[5] NAACP v. Claiborne Hardware Co., 458 U.S. 886, 913 (1982); Carey v. Brown, 447 U.S. 455, 467 (1980).

[6] Keyishian v. Board of Regents, 385 U.S. 589 (1967).

[7] For example, Kenneth Marcus of the Brandeis Center for Human Rights, a proponent of this bill, was an architect of the failed strategy to use Title VI of the federal Civil Rights Act of 1964 to censor Palestinian rights advocacy on campuses. For more information, see Palestine Legal and Center for Constitutional Rights, The Palestine Exception to Free Speech: a Movement Under Attack in the U.S.: Lawsuits and Legal Threats, http://palestinelegal.org/thepalestine-exception/#tactics7.

[8] For example, the U.S. Department of Education Office for Civil Rights (OCR) has affirmed in four separate cases―after conducting lengthy investigations of alleged harassment of Jewish students based on student and faculty advocacy for or academic engagement on Palestinian rights issues―that expression of political viewpoints does not, standing alone, give rise to actionable harassment under Title VI simply because some may find it offensive. More information about the four cases are available at the following links: http://palestinelegal.org/thepalestine-exception-appendix#berkeley2 (UC Berkeley); http://palestinelegal.org/the-palestine-exceptionappendix#irvine1 (UC Irvine); http://palestinelegal.org/the-palestine-exception-appendix#santacruz1 (UC Santa Cruz); and http://palestinelegal.org/the-palestine-exception-appendix#rutgers2 (Rutgers University).

[9] See UC Drops Consideration of State Department Anti-Semitism Definition, Palestine Legal, July 22, 2015, http://palestinelegal.org/news/2015/7/22/uc-drops-consideration-of-state-department-anti-semitism-definition.

[10] See Will Creely, State Department’s Anti-Semitism Definition Would Likely Violate First Amendment on Public Campuses, Foundation for Individual Rights in Education, May 22, 2015, https://www.thefire.org/state-departments-anti-semitism-definition-would-likely-violate-first-amendment-on-public-campuses/.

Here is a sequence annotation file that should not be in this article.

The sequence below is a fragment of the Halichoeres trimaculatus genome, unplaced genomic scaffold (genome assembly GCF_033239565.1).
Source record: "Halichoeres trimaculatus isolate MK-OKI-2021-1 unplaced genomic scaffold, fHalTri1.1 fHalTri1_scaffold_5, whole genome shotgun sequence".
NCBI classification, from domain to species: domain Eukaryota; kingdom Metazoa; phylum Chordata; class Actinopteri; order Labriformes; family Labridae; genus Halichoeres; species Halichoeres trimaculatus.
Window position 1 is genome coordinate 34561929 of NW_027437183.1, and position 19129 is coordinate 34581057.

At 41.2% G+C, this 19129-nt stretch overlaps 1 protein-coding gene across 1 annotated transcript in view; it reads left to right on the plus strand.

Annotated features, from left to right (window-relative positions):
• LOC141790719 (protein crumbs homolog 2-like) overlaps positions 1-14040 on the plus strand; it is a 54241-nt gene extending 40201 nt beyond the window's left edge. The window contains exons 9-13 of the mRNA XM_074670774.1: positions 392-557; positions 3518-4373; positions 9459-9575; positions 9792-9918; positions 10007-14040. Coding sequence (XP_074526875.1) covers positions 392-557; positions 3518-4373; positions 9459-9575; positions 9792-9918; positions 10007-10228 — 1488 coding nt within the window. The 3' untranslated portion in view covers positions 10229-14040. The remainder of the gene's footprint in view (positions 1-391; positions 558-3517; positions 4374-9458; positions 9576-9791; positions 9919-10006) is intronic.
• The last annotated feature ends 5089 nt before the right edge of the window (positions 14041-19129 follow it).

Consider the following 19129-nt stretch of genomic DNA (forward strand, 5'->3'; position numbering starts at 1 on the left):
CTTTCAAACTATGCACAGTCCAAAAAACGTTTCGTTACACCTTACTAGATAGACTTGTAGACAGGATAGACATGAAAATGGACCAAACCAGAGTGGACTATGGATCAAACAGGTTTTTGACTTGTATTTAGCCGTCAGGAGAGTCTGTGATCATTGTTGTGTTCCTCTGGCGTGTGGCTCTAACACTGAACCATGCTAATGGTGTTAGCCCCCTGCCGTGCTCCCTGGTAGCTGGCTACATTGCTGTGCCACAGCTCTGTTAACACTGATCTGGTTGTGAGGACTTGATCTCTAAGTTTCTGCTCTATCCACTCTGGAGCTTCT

[11] Editorial, How far should UC go with an anti-Semitism policy, Los Angeles Times, July 16, 2015, http://www.latimes.com/opinion/editorials/la-ed-anti-semitism-20150716-story.html.

[12] Letter, Students ask Janet Napolitano not to endorse conflation of anti-Semitism with critique of Israel, SJP West, June 29, 2015, http://sjpwest.org/2015/06/29/students-ask-janet-napolitano-not-to-endorse-conflation-of-antisemitism-with-critique-of-israel.

[13] UAW Letter to Janet Napolitano, UC Student Workers Union – UAW Local 2865, July 6, 2015, http://www.uaw2865.org/uaw-letter-to-president-napolitano.

[14] Action alert, Tell UC President Napolitano and the UC Regents: criticizing Israel is not anti-Semitic, Jewish Voice for Peace, http://org.salsalabs.com/o/301/p/dia/action3/common/public/?action_KEY=18000.

[15] Palestine Legal, Jewish Voice for Peace, National Lawyers Guild, and the Center for Constitutional Rights sent a letter to Janet Napolitano and the UC Regents outlining First Amendment concerns with the State Department’s redefinition of anti-Semitism. The letter is available at http://static1.squarespace.com/static/548748b1e4b083fc03ebf70e/t/558abe8ae4b050f36b381190/1435156106563/U COPLetterAntiSemitismFinal.pdf.